Writing a novel requires planning. I have spent a month outlining a new novel. Now I can begin fleshing it out and doing the actual writing.
I have been a home gardener as long as I've been a writer. Gardening is an activity that teaches you lessons applicable to the rest of your life. Patience, Perseverance. Experimentation. And Planning.
I ordered seeds for my future vegetable garden. One experiment is trying new varieties of jalapeno peppers. I didn't grow enough last season to can. I have a few in my freezer, but my goal in 2022 is to have an overabundance worth pulling the canning equipment out of the closet..
Last year's garden provided green beans and tomatoes - enough to carry us through to next season. My husband was between contracts during peak gardening season, and took an interest in the vegetables and flowers. The more beans you pick, the more the vines produce. Or so it seems.
Pole beans, unique varieties of tomatoes, and jalapeno peppers are part of our future garden plans. I also hope to improve our beet production, and push indoor starts for eggplants and cucumbers to produce earlier in the season. My husband is sprouting marigolds indoors. We're going to try starting pots of flowers indoors for earlier blooms in our short growing season.
In the writing world, I have ambitious plans for three novels. I can't possibly finish three books in one year, but I can lay the groundwork for each, and complete at least one.
Whatever your 2022 goals are, begin with a little planning. I hope you enjoy a bumper crop of success!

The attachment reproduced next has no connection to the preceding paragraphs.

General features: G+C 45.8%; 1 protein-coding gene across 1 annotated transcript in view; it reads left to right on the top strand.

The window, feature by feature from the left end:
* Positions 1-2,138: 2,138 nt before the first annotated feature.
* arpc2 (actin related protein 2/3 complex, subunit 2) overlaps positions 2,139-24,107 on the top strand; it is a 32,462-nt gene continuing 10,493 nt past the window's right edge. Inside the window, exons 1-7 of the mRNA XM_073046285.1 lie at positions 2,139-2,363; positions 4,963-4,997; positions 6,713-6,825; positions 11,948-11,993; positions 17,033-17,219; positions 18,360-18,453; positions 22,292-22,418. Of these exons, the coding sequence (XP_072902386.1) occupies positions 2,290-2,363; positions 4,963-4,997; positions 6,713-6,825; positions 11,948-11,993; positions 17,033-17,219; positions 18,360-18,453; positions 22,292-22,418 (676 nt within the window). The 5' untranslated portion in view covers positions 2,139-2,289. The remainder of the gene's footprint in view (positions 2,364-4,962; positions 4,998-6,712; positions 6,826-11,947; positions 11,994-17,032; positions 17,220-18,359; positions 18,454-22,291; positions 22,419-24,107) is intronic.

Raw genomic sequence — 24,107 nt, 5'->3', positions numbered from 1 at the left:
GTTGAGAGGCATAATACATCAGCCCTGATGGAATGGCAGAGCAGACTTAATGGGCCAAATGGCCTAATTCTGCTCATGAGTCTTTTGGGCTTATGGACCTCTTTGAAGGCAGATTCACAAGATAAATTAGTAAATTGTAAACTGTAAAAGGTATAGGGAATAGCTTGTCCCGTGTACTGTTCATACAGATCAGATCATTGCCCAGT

I received my author copies for Doubloon Jeopardy. I'm thrilled with the vibrantly colored cover art. The cozy mystery novel is part of a series available here.
I had so much fun writing this novel. I like the stylized fictional pirates of literature and movies. Writing a story where I could play with real versus fictional pirates, and include pirate dialect, was a blast.
This is the description on the Annie's Fiction website:
As the townspeople of Crescent Harbor, California, prepare for the inaugural Pirate Days festival, excited tourists clad in pirate attire descend on the charming village. Local legend claims a pirate landed there and buried his treasure. Scarlett McCormick, head curator of the esteemed Reed Museum of Art and Archaeology, is pressured to validate the legend or face a mutiny.
Scarlett plans special exhibits at the museum to coincide with the event, and she stops at a pumpkin patch for autumn decorations. The errand takes a disturbing turn when she finds a dead man dressed like a pirate.
Dead men tell no tales, so it’s up to Scarlett and her friends to learn the truth. The discovery of an ancient cutlass and gold doubloons supports the man’s connection to the pirate festival. But the cause of his demise remains unclear. Was it an accident or murder?
While Scarlett investigates the death and the artifacts, she unwittingly becomes a target. Will she solve the mystery before she’s forced to walk the plank?
In the fiction writing world, a battle rages between Pantsers and Plotters. Learn what the brouhaha is all about in my article appearing on the Pikes Peak Writers blog here.
I have envied children and their library reading clubs. They earn prizes for reading books. Being a dedicated reader my entire life, I would have liked a little recognition for my motivation. Finally, my moment has arrived.
The Pikes Peak Library now offers an adult reading program.
"Join us for this year's Winter Adult Reading Program: Ocean of Possibilities
"From Tue., Feb. 1 - Thu., March 31, 2022 log 30 days of activities to earn prizes! Activities include attending any of PPLD's virtual programs, anything listed under the activities section below, and reading for 30 minutes or more a day."
Thirty minutes reading a day? I've got that covered! Now to collect my prizes...
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